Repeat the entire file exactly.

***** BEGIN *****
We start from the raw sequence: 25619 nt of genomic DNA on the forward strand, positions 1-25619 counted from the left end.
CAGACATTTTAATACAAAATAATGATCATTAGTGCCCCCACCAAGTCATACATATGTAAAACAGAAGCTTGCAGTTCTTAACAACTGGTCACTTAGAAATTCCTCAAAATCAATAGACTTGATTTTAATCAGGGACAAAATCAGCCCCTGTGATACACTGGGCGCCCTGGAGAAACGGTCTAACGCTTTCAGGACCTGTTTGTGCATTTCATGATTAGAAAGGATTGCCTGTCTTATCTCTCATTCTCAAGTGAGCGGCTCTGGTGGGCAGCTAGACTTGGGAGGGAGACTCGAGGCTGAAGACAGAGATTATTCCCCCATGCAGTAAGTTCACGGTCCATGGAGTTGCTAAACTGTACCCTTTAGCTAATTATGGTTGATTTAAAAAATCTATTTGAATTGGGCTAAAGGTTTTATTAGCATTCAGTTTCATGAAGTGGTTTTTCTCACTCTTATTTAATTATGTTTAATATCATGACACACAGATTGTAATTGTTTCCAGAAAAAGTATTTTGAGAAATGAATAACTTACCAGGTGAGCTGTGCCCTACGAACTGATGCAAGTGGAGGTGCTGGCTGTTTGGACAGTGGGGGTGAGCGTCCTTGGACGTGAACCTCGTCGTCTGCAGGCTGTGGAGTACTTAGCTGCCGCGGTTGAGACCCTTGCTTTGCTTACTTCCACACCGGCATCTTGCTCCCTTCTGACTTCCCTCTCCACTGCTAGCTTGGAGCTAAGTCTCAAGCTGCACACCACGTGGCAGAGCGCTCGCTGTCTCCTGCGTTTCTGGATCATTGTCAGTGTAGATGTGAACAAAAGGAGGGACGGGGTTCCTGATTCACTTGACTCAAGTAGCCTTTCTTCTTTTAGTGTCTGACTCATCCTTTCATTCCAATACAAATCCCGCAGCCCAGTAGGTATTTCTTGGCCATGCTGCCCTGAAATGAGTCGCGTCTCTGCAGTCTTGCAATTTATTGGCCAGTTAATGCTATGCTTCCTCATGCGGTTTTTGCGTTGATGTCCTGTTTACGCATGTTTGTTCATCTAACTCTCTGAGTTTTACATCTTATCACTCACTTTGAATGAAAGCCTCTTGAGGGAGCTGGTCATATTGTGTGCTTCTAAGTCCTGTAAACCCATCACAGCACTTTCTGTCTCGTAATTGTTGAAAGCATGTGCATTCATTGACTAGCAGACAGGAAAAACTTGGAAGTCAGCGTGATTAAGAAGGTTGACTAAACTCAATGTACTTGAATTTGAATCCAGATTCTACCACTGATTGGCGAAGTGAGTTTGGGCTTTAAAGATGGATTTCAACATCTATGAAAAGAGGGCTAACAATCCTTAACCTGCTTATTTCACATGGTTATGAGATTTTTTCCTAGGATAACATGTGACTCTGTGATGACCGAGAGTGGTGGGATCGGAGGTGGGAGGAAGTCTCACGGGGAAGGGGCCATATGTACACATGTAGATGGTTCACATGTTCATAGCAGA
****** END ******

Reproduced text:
We start from the raw sequence: 25619 nt of genomic DNA on the forward strand, positions 1-25619 counted from the left end.
CAGACATTTTAATACAAAATAATGATCATTAGTGCCCCCACCAAGTCATACATATGTAAAACAGAAGCTTGCAGTTCTTAACAACTGGTCACTTAGAAATTCCTCAAAATCAATAGACTTGATTTTAATCAGGGACAAAATCAGCCCCTGTGATACACTGGGCGCCCTGGAGAAACGGTCTAACGCTTTCAGGACCTGTTTGTGCATTTCATGATTAGAAAGGATTGCCTGTCTTATCTCTCATTCTCAAGTGAGCGGCTCTGGTGGGCAGCTAGACTTGGGAGGGAGACTCGAGGCTGAAGACAGAGATTATTCCCCCATGCAGTAAGTTCACGGTCCATGGAGTTGCTAAACTGTACCCTTTAGCTAATTATGGTTGATTTAAAAAATCTATTTGAATTGGGCTAAAGGTTTTATTAGCATTCAGTTTCATGAAGTGGTTTTTCTCACTCTTATTTAATTATGTTTAATATCATGACACACAGATTGTAATTGTTTCCAGAAAAAGTATTTTGAGAAATGAATAACTTACCAGGTGAGCTGTGCCCTACGAACTGATGCAAGTGGAGGTGCTGGCTGTTTGGACAGTGGGGGTGAGCGTCCTTGGACGTGAACCTCGTCGTCTGCAGGCTGTGGAGTACTTAGCTGCCGCGGTTGAGACCCTTGCTTTGCTTACTTCCACACCGGCATCTTGCTCCCTTCTGACTTCCCTCTCCACTGCTAGCTTGGAGCTAAGTCTCAAGCTGCACACCACGTGGCAGAGCGCTCGCTGTCTCCTGCGTTTCTGGATCATTGTCAGTGTAGATGTGAACAAAAGGAGGGACGGGGTTCCTGATTCACTTGACTCAAGTAGCCTTTCTTCTTTTAGTGTCTGACTCATCCTTTCATTCCAATACAAATCCCGCAGCCCAGTAGGTATTTCTTGGCCATGCTGCCCTGAAATGAGTCGCGTCTCTGCAGTCTTGCAATTTATTGGCCAGTTAATGCTATGCTTCCTCATGCGGTTTTTGCGTTGATGTCCTGTTTACGCATGTTTGTTCATCTAACTCTCTGAGTTTTACATCTTATCACTCACTTTGAATGAAAGCCTCTTGAGGGAGCTGGTCATATTGTGTGCTTCTAAGTCCTGTAAACCCATCACAGCACTTTCTGTCTCGTAATTGTTGAAAGCATGTGCATTCATTGACTAGCAGACAGGAAAAACTTGGAAGTCAGCGTGATTAAGAAGGTTGACTAAACTCAATGTACTTGAATTTGAATCCAGATTCTACCACTGATTGGCGAAGTGAGTTTGGGCTTTAAAGATGGATTTCAACATCTATGAAAAGAGGGCTAACAATCCTTAACCTGCTTATTTCACATGGTTATGAGATTTTTTCCTAGGATAACATGTGACTCTGTGATGACCGAGAGTGGTGGGATCGGAGGTGGGAGGAAGTCTCACGGGGAAGGGGCCATATGTACACATGTAGATGGTTCACATGTTCATAGCAGA